Well, hello again, boys and girls of the internet! 👋
Today’s article is all about how Ghent Theft Auto uses open data to build the world and drive gameplay.
First things first. What exactly does ‘open data’ mean?
In the case of this article, the term covers (geo-tagged) data that’s available freely in many forms: from fully fledged out API’s with GET and POST calls to geotagged serialized .xml or .json on disk, specialized spatial files like .shp or .geojson in software like QGIS, GeoPandas dataframes in Python, rasterised tilemap images, satellite imagery, weather forecasts, etc.
Anyway, regardless of where and how I get the stuff: the search for inventive ways to leverage this data is easily one of the most fun parts in developing my monster pet project! 🤓
Open Data Gent
Ghent hosts and distributes a slew of datasets about things like population numbers, car parking occupancy, vegetation coverage, schools, hospitals, public transport, etc.
Some of the use cases are pretty obvious, stuff that you think of instantly.
Like: gathering every single tree in the map’s area, converting their coordinates into a custom coordinate system, splitting them up by the tiling level and ray-casting them to my terrain, giving them attributes such as their species, plant date or height, parsed from a live link.🌱
Then there’s more unexpected ways of using open data. Take for instance, the dataset containing the doctors of Ghent.
When a player dies in Ghent Theft Auto, a global Death() function is called. After taking care of the basics, this function checks where he/she died exactly and then finds the nearest doctor, who in turn sends a ‘respawn request’, literally respawning them at their front door.👩⚕️
Likewise, the people populating the game’s world went to the same schools as me and my friends have gone to, they’ve been born in the hospitals of Ghent, the postmen collect letters from real mailboxes at the right time, shops open and close at their real-life hours, public transport runs in real-time, etc.
The vast array of available data out there theoretically even allows me to spawn the correct types of trash in the right streets on appropriate days, having it get picked up in the morning by garbage trucks following the streets and traffic rules I parsed from online sources.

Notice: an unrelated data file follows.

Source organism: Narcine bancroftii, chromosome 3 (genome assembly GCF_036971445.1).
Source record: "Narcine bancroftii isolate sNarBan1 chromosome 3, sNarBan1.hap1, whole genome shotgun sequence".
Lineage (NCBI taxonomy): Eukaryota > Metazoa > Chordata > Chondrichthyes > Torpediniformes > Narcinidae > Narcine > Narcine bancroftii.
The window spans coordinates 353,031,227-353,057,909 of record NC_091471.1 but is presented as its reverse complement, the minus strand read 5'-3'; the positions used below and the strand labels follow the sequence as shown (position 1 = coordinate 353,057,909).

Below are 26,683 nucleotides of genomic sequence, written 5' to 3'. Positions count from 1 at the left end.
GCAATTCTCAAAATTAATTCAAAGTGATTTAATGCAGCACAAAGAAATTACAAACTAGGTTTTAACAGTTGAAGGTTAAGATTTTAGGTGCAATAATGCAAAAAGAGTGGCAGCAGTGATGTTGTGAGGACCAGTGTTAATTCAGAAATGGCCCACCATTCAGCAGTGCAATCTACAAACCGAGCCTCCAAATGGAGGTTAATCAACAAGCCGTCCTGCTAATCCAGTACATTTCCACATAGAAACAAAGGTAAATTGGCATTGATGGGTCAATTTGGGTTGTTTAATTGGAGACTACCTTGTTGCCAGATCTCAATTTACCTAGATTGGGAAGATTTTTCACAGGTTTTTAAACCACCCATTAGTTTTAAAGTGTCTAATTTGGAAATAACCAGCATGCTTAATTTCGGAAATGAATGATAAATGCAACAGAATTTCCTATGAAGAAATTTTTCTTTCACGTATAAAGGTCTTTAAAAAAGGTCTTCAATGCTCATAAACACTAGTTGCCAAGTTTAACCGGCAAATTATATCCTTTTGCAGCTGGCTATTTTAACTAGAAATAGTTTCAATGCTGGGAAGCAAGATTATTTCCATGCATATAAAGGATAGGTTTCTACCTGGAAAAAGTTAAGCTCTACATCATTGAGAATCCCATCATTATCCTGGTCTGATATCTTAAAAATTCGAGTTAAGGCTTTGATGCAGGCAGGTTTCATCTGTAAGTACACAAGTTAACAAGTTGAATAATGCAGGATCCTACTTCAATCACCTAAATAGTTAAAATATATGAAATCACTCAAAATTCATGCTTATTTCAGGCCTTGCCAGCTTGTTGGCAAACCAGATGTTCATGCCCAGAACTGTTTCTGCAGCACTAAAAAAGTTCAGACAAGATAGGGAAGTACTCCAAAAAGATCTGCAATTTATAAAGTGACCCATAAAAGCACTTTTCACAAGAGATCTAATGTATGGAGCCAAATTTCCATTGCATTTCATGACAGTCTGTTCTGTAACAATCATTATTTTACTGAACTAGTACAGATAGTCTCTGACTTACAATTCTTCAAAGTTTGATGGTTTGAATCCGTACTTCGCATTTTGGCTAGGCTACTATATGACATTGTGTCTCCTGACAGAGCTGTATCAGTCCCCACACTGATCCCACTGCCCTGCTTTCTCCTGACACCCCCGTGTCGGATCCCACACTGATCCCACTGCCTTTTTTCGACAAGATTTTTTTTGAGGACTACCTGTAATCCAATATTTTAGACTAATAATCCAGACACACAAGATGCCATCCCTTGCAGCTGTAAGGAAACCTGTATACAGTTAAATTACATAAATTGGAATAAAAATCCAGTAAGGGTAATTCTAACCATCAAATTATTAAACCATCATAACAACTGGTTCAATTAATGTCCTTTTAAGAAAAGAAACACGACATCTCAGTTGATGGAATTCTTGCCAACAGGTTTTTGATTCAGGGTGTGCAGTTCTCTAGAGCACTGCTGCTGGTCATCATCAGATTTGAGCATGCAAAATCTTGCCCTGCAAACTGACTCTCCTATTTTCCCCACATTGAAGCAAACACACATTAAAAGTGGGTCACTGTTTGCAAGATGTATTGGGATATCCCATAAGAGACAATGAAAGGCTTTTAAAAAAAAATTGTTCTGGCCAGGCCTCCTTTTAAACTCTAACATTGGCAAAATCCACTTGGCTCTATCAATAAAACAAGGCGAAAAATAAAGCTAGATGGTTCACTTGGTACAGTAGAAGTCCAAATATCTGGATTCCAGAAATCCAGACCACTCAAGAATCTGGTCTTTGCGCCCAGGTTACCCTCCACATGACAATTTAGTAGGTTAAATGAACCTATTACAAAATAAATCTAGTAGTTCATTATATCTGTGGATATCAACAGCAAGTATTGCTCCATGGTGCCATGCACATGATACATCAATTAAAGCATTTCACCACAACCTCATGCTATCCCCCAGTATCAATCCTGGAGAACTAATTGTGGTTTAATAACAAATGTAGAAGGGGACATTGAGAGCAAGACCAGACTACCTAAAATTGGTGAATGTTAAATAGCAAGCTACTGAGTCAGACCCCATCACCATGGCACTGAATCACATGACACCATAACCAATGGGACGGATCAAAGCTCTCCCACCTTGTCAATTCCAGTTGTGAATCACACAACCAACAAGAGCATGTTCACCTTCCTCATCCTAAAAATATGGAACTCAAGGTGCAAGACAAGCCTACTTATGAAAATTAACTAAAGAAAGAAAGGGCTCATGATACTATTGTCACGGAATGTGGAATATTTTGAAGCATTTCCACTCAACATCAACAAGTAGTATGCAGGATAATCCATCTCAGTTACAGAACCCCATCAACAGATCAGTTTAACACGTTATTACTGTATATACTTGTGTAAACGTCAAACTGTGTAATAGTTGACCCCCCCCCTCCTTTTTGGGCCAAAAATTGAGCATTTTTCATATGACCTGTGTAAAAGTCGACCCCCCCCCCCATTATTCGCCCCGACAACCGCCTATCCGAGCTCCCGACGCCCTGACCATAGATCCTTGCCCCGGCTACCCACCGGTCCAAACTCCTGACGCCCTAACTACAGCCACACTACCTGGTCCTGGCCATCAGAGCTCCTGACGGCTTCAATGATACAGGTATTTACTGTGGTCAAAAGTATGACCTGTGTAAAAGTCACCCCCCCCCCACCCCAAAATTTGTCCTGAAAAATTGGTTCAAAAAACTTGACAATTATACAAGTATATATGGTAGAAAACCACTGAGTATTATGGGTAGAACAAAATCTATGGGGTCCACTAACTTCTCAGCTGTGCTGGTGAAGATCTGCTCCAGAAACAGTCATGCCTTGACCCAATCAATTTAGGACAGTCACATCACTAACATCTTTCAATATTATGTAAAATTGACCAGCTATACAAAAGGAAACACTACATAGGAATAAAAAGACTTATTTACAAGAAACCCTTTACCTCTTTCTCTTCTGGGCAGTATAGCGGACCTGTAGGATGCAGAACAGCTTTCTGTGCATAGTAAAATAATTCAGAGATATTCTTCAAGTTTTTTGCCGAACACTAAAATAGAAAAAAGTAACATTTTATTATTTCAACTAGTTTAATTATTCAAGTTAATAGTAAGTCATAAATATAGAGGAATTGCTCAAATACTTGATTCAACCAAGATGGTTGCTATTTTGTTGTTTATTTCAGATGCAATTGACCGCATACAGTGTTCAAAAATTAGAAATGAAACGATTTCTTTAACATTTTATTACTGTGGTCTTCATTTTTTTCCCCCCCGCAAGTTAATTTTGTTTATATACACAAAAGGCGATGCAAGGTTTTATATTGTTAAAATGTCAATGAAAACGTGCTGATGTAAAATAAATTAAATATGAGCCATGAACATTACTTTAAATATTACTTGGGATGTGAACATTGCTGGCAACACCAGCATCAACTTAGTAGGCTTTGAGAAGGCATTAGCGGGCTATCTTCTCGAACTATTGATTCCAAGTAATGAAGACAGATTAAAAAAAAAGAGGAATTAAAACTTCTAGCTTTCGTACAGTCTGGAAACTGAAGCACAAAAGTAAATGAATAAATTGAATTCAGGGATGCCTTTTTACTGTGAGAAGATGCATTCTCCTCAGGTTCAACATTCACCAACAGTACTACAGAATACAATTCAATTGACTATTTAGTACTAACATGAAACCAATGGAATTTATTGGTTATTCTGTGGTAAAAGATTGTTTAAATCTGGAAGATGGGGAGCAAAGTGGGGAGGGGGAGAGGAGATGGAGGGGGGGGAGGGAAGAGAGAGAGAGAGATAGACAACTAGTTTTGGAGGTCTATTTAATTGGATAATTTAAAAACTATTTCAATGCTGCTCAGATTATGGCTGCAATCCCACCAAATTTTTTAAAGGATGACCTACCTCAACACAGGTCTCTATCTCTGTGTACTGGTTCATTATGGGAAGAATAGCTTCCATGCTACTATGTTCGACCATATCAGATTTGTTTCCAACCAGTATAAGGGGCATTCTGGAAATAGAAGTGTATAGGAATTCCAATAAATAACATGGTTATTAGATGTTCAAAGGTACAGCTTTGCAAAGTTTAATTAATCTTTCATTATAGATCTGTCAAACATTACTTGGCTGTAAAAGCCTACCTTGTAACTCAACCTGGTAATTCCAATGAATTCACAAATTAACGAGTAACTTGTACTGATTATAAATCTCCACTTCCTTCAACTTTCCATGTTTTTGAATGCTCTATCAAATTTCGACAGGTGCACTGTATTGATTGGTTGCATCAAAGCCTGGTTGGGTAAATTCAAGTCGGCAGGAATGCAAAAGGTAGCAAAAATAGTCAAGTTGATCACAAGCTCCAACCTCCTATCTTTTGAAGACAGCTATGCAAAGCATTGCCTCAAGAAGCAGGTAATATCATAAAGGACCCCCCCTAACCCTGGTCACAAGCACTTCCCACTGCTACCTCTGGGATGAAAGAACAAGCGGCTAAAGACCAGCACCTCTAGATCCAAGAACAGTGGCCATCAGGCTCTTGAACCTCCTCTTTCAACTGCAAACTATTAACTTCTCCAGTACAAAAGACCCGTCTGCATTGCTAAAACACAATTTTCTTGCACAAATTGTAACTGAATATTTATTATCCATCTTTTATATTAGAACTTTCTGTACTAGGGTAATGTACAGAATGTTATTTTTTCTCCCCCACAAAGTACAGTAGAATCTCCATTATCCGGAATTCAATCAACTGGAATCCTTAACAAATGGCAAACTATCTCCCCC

I’ve thought of using Natural Language Processing and the Wikipedia API to fill in eventual gaps in the data. It kinda feels like the only limit is my own imagination. There’s so many possibilities. 🙃
Now, you may think I’m wasting my time on details such as these, hear me out for a second. If there’s anything I’ve learned from my two years stint making architectural visualisations, or the countless hours I plunged into open world games, it’s that that the devil is always in the details.
To really sell the illusion of computer graphics, the background matters more than you think. It’s the things your eyes only pick up in a second or third pass, maybe never at all, those are the things that make you believe an image.
Making a timelapse of Ghent Theft Auto using a fully functioning day/night cycle, hooked up to any open data I can parse, has been my dream since I’ve started learning programming about a year ago.
I’m pretty sure I’m just around the corner of finally pulling it off. 🤸♂️
Open Street Map
Open Street Map (or in short, OSM) is the second big source of the data framework that the game’s world is built on.
It’s very much like the Wikipedia of online maps: users can enter, edit and remove all kinds of geolocation data using the web client or specialized software. OSM doesn’t only act as the source of a whole range tilemap servers, it also powers stuff like reverse geosearching or outright data downloads.
Open Street Map’s biggest strength is easily the huge community behind it. Allow me give you an example.
In September 2018, just a stone’s throw away from my beloved Sint-Baafskathedraal, a major infrastructure project was completed. Two rivers were rejoined, restoring a waterway that got filled in during the sixties, in order to create more parking space. 🙄
While Google Maps, Apple Maps, Bing Maps, etc. are still not up to date, four months after project completion, OpenStreetMap-based tilemaps literally had water running through the ‘Nederschelde’ on the exact same day as in real life.
Believe me, I checked. 🧐
The notion of user generated maps has the direct result of there being lots more data for low population areas, as people rely on OSM for hikes and bike trips. There’s also a lot of information about the accessibility of places for those of use who are less mobile.
Some major players in the tech industry build their services on Open Street Map, for example: Foursquare, Facebook, Niantic, Flickr, Uber, Strava, Craigslist, TripAdvisor, Snapchat, etc.
I’m actually pretty sure the open source mapping provider has better coverage than Google’s or Apple’s maps for the Flemish region. Maybe I should write some unit tests for backing up my claim. 😉
Anyway, and did I mention all of these services are 100% free? 💕
All these factors allowed me to rely solely on OSM as the data source of my map building tool, read about it in Making Ghent Theft Auto with Python 🐍.
My long term goal is to also to write data from my game back to the servers.
Not only as a way of giving something back to the service/community but more importantly: as a way of building my game.
I got the idea from collaborative world building games like Minecraft or Open Rollercoaster Tycoon, where I would see friends of mine toil away for hours in their shared multiplayer worlds, making a complete world out of empty maps that are now just gathering dust on some disk or server.
I figure, if I could deliver a multiplayer build of a city’s digital twin, it would basically build itself.
Yeah. That one was pretty meta. Sorry. 🙈
Next time we get practical again, when we get to read ‘Making Ghent Theft Auto using Blender! 🤖’. Stay tuned!